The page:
Guardian of America’s health
How Jack Colwill shaped family medicine
Professor Emeritus Jack Colwill, a member of the prestigious Institute of Medicine, led MU’s Department of Family and Community Medicine for 25 years and raised the visibility of family medicine throughout the nation.
MU doctors who work with Professor Emeritus Jack Colwill understand fully why he was elected to membership in an institute established for the good of the nation.
For decades Colwill has asked difficult questions in his role as a leader in family medicine, nationally and at Mizzou — questions such as: Will we have access to the physicians we need? How can rural family medicine be improved? What lifestyle changes should physicians ask patients to make?
Colwill is an elected member of the Institute of Medicine, a small club of 1,700 medical professionals who represent the epitome of achievement in and service to their profession.
IOM is the health branch of the prestigious National Academy of Sciences. Members become advisers to the government, accepting an obligation to ask and answer pressing questions about health.
Colwill’s motivation was and is the need for a larger number of generalist physicians, particularly in rural America. He is known nationally for his persistent efforts to expand the health-care workforce.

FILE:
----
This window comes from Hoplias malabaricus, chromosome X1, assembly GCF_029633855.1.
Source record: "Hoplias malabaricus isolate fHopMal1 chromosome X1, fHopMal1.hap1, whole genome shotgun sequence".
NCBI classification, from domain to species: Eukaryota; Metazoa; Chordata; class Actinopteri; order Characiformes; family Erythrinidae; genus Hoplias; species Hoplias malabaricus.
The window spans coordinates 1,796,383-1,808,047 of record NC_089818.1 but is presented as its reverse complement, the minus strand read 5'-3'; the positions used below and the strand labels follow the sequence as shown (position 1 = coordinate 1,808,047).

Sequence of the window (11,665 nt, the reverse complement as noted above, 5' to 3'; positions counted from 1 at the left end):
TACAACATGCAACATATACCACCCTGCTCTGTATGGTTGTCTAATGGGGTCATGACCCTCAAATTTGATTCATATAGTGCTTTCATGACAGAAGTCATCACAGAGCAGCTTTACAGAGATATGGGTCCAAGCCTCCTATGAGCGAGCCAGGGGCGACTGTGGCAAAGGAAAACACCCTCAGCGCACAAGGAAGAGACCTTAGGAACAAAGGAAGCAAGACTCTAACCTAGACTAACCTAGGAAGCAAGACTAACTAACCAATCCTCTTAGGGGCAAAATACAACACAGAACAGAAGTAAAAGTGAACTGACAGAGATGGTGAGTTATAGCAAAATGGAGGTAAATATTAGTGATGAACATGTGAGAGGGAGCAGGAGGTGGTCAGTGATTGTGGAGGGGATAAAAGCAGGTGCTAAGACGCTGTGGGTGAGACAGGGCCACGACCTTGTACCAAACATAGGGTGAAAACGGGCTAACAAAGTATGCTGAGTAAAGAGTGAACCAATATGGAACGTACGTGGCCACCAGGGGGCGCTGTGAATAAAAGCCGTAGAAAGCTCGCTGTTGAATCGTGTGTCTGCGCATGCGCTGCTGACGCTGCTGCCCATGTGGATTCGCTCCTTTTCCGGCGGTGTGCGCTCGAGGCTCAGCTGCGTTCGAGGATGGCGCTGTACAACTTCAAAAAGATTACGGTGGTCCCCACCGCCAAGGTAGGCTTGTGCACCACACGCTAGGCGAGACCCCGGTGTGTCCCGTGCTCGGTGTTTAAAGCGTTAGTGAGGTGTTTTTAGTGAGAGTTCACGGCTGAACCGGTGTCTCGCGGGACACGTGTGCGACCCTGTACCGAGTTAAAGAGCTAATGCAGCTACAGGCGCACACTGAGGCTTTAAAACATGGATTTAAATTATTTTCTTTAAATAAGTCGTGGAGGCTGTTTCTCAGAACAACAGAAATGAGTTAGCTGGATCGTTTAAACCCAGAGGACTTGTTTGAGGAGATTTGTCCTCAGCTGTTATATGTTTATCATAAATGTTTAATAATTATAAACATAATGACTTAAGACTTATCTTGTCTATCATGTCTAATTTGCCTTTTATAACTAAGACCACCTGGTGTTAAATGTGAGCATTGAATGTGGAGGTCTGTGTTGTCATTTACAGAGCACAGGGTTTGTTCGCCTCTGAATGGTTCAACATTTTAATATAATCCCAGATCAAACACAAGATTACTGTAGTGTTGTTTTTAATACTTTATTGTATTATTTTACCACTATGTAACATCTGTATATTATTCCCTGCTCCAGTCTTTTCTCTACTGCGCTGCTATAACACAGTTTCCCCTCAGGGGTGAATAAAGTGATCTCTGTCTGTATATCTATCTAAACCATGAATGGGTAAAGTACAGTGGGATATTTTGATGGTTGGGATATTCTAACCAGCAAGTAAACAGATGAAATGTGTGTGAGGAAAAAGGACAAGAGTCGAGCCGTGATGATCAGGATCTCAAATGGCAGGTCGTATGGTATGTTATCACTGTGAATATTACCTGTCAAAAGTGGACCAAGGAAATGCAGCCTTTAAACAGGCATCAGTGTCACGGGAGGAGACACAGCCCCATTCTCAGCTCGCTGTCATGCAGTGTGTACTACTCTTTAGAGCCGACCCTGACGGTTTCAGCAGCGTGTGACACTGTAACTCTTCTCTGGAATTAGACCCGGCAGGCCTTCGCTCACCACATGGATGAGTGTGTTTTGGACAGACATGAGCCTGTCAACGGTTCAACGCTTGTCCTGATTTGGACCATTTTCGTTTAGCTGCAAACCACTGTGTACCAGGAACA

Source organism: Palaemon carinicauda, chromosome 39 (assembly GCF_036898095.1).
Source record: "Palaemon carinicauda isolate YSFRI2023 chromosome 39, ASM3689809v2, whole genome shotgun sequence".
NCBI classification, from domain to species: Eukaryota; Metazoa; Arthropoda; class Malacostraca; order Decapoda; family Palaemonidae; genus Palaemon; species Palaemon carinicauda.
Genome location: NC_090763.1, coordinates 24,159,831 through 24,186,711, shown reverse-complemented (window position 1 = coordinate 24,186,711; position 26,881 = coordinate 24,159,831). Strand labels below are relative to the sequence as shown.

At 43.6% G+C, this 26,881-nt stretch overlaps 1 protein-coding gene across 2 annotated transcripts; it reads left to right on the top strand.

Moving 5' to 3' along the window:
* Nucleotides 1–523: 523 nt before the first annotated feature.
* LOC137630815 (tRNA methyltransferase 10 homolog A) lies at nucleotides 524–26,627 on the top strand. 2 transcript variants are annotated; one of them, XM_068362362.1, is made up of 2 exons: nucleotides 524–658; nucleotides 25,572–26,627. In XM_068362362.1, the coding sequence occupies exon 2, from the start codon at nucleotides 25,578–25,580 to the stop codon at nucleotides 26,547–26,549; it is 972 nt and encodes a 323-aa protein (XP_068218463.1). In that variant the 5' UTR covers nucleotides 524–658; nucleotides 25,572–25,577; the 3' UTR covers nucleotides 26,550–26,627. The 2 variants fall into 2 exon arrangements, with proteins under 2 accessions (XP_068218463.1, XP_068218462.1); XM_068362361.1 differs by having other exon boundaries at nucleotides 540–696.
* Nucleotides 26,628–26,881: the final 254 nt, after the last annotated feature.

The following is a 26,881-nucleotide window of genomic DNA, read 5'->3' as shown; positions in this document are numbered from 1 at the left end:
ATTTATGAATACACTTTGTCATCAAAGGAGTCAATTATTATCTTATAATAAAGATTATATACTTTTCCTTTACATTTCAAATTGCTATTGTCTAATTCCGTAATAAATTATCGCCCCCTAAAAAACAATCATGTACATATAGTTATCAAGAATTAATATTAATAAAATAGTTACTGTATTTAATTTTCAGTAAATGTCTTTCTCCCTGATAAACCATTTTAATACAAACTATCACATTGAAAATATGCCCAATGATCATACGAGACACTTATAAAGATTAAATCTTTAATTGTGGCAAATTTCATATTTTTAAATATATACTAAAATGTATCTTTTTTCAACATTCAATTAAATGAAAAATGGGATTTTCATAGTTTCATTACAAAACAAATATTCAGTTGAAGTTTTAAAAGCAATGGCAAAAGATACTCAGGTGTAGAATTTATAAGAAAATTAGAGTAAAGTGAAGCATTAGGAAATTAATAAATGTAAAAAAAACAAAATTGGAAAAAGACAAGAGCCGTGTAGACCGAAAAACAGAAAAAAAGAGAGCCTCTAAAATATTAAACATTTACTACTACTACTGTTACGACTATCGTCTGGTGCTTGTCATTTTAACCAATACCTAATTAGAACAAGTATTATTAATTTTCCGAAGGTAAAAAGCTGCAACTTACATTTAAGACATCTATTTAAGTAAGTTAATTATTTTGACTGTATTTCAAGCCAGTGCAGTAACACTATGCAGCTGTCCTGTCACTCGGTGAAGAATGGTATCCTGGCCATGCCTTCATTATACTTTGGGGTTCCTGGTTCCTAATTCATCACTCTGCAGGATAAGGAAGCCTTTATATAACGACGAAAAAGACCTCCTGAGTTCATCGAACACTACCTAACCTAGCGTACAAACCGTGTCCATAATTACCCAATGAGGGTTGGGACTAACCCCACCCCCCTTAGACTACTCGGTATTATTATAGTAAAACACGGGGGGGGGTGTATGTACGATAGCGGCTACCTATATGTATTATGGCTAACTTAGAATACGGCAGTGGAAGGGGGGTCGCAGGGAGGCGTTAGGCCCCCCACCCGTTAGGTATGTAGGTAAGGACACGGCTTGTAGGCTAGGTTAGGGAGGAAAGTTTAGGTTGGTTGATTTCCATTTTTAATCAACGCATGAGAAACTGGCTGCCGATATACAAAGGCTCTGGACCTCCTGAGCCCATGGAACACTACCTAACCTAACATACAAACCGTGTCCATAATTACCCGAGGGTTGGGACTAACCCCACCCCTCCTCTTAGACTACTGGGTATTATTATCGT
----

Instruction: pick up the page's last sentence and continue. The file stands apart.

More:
For 25 years, from 1972 to 1997, Colwill led MU’s Department of Family and Community Medicine, elevating it to a ranking among the best in the nation. He began the department with a half dozen faculty members. Today there are 60.
“As a leader, Jack developed a national reputation, but he brought the attention home to Mizzou. He genuinely wanted this department to have a national presence,” says Hal Williamson, vice chancellor for health sciences and professor of family and community medicine.
When Colwill charted the path of family medicine at MU, the specialty was in its infancy and suffering from a lack of respect.
Medical students were avoiding general practice. Faculty at the nation’s medical schools typically viewed family medicine as a continuation of the old general practice — doctors with the least amount of training.
Colwill realized that if family medicine were to make its mark nationally, it had to train physicians to be teachers and researchers as well as clinical practitioners.
“Internal-medicine doctors were being sucked into subspecialties. There was a need for primary-care physicians, and there was a huge shortage of doctors to prepare physicians for medical careers,” he says.
In the early 1990s, the Robert Wood Johnson Foundation asked Colwill to lead its Generalist Physician Initiative. Of 36 medical schools applying, he chose 11 to receive grants for curriculum changes that could increase the number of graduates in primary care.
Colwill directed the program for 10 years, making MU the national office. He recruited IOM member Professor Gerald Perkoff (now Curators Professor Emeritus) as associate chair of family medicine and director of the MU fellowship.
“Starting that fellowship did more for the reputation of the department than anything else. We were training people who became faculty members in other departments. It had a great impact on family medicine nationally, and it gave our department academic credentials,” says Steven Zweig, current chair of MU’s Department of Family and Community Medicine.